After paying lip service to the mordant “peace process,” Putin and Netanyahu got down to business. They discussed everything from Iran’s rise in Syria to Israel’s gas industry to free trade to the approaching rapprochement between Israel and Turkey.
The distinction between the business of real statecraft for a real world as practiced by Netanyahu and Putin, and the imaginary statecraft practiced by the French and their guests, is jarring.
Putin is determined to emerge strengthened from the chaos now engulfing the Middle East, and through it, the world as a whole. As a consequence, he is embracing Israel as an ally and a trading partner.
Westerners, whose strategy for surviving the chaos is to turn a blind eye to the dangers, are targeting Israel with unwarranted and self-destructive diplomatic assaults and escalating economic warfare.
This brings us to the US – whose abandonment of its traditional role as the dominant superpower in the Middle East facilitated Russia’s rise to power.
In the twilight of the Obama era, the US is steeped in an identity crisis. The Democratic Party has been radicalized. The Republican Party is in disarray as the forces of populism and prejudice have been unleashed by Donald Trump’s unforeseen rise.
Under the circumstances, and given that the disastrous legacy of Obama’s foreign policy, it is hard to see the US restoring its global leadership in the near future.
Given the intensity of Netanyahu’s discussions with Putin since the Russian leader deployed his military forces to Syria last year, many wonder if a major realignment is in the cards for Israel.
When asked about the prospect of replacing the US with Russia as Israel’s superpower patron, Netanyahu rejected the notion. He explained simply that the US is irreplaceable.
He is right. And not merely because Russia cannot supply spare parts to Israel’s F-16s.
Unlike Britain, which was seamlessly replaced by the US as the leader of the free world in the aftermath of World War II, the US has no clear successor. Moreover, despite its self-destructive tendencies, the US remains the world’s biggest economy and most powerful nation. The significance of America’s loss of the will to lead the world is not that the US will disappear. Rather, it will share the stage with other, rising, powers.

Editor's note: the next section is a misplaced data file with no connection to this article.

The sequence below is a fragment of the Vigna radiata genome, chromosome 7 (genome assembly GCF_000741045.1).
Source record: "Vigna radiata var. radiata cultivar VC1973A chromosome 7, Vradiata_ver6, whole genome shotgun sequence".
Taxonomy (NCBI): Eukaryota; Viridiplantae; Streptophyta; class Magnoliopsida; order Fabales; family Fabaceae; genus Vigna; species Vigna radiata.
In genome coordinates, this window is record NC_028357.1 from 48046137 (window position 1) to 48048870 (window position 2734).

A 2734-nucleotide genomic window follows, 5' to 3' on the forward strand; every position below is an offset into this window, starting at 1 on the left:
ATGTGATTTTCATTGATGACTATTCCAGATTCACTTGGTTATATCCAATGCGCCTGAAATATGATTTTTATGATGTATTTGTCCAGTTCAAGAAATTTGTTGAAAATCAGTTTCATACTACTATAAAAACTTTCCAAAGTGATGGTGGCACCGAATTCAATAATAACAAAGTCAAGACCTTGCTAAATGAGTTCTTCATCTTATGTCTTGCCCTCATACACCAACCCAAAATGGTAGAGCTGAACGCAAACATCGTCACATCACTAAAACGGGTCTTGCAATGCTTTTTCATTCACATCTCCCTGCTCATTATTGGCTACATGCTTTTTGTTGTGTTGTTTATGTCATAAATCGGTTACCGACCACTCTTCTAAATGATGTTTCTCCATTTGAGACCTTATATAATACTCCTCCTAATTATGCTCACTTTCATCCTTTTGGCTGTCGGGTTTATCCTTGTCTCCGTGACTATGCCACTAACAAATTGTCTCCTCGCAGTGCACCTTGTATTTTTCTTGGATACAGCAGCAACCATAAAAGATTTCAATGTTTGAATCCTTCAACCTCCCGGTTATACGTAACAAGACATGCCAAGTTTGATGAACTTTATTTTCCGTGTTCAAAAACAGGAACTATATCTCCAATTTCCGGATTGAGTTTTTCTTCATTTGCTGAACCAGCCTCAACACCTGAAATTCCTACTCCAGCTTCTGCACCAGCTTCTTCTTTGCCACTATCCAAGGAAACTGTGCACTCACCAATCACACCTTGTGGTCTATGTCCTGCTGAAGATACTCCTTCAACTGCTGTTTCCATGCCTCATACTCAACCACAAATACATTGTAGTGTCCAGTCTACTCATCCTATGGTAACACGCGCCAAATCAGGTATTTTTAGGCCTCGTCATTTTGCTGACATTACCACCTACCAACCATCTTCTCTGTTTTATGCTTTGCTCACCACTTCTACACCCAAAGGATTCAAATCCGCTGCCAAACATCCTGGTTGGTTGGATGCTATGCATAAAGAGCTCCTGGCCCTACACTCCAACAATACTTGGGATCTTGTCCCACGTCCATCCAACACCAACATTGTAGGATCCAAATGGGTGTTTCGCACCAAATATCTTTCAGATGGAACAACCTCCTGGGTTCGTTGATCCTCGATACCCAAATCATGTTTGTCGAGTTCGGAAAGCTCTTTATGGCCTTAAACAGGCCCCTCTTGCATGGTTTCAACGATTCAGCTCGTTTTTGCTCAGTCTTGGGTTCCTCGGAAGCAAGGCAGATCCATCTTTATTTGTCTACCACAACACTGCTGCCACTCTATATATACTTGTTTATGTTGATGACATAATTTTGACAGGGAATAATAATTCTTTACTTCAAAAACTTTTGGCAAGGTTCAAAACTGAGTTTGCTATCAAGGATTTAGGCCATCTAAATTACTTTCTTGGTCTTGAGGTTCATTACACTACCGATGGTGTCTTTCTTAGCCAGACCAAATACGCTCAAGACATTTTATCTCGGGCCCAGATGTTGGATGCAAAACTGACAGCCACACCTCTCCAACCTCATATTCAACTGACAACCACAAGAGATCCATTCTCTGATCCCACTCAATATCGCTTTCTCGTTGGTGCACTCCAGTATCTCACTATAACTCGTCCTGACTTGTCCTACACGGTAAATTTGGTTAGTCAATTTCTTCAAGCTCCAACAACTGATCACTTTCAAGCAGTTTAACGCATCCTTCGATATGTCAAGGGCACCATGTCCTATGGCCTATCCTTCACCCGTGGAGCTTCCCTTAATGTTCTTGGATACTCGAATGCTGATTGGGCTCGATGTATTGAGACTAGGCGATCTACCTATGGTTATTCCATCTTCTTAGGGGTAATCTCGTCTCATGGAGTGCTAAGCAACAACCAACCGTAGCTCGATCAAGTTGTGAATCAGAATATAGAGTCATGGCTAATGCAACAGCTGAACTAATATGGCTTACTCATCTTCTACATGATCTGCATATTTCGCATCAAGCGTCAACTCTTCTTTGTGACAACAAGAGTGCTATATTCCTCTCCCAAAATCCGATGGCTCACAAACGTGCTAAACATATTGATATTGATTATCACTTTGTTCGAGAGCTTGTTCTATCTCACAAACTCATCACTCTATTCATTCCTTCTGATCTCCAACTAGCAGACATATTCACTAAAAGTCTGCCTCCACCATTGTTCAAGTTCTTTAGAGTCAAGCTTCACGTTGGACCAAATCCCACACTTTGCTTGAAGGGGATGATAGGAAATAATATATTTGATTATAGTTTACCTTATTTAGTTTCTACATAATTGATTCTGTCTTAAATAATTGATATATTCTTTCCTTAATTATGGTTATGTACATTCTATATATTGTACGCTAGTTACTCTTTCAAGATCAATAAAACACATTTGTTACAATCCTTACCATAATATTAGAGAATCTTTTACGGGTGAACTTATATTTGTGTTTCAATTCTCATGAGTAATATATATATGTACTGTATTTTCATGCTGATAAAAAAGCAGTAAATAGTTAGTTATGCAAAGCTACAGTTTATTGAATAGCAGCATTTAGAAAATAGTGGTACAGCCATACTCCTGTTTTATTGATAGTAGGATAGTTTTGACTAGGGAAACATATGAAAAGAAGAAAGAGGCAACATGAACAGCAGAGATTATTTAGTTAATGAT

For Israel, this means that while maintaining the US as its primary strategic partner, Israel cannot continue to place all of its eggs in America’s basket. As Netanyahu is doing with Putin as well as with China and India, recognizing America’s new limitations, Israel must diminish its dependence on Washington, while developing noncompeting alliances with other powers, based on shared interests.
What Israel’s attractiveness to other world powers makes clear is that as America’s power wanes, Israel needn’t and oughtn’t seek to replace it with another superpower patron. Israel today is fully capable of fending for itself.
Putin courts Netanyahu because Israel is strong. And the stronger it is, the more leaders will beat a path to our door.
The failure of France’s “peace” conference, on the one hand, and the success of Netanyahu’s fourth visit to Moscow on the other hand, were poetic bookends of the week because they were a vivid exposition of Israel’s true diplomatic and strategic position today. Israel is neither weak nor isolated.
It is embraced by the rising powers. And the waning ones that scapegoat the Jewish state are leading their countries into economic and cultural decline and security chaos.
Caroline Glick is the Director of the David Horowitz Freedom Center's Israel Security Project and the Senior Contributing Editor of The Jerusalem Post. For more information on Ms. Glick's work, visit carolineglick.com.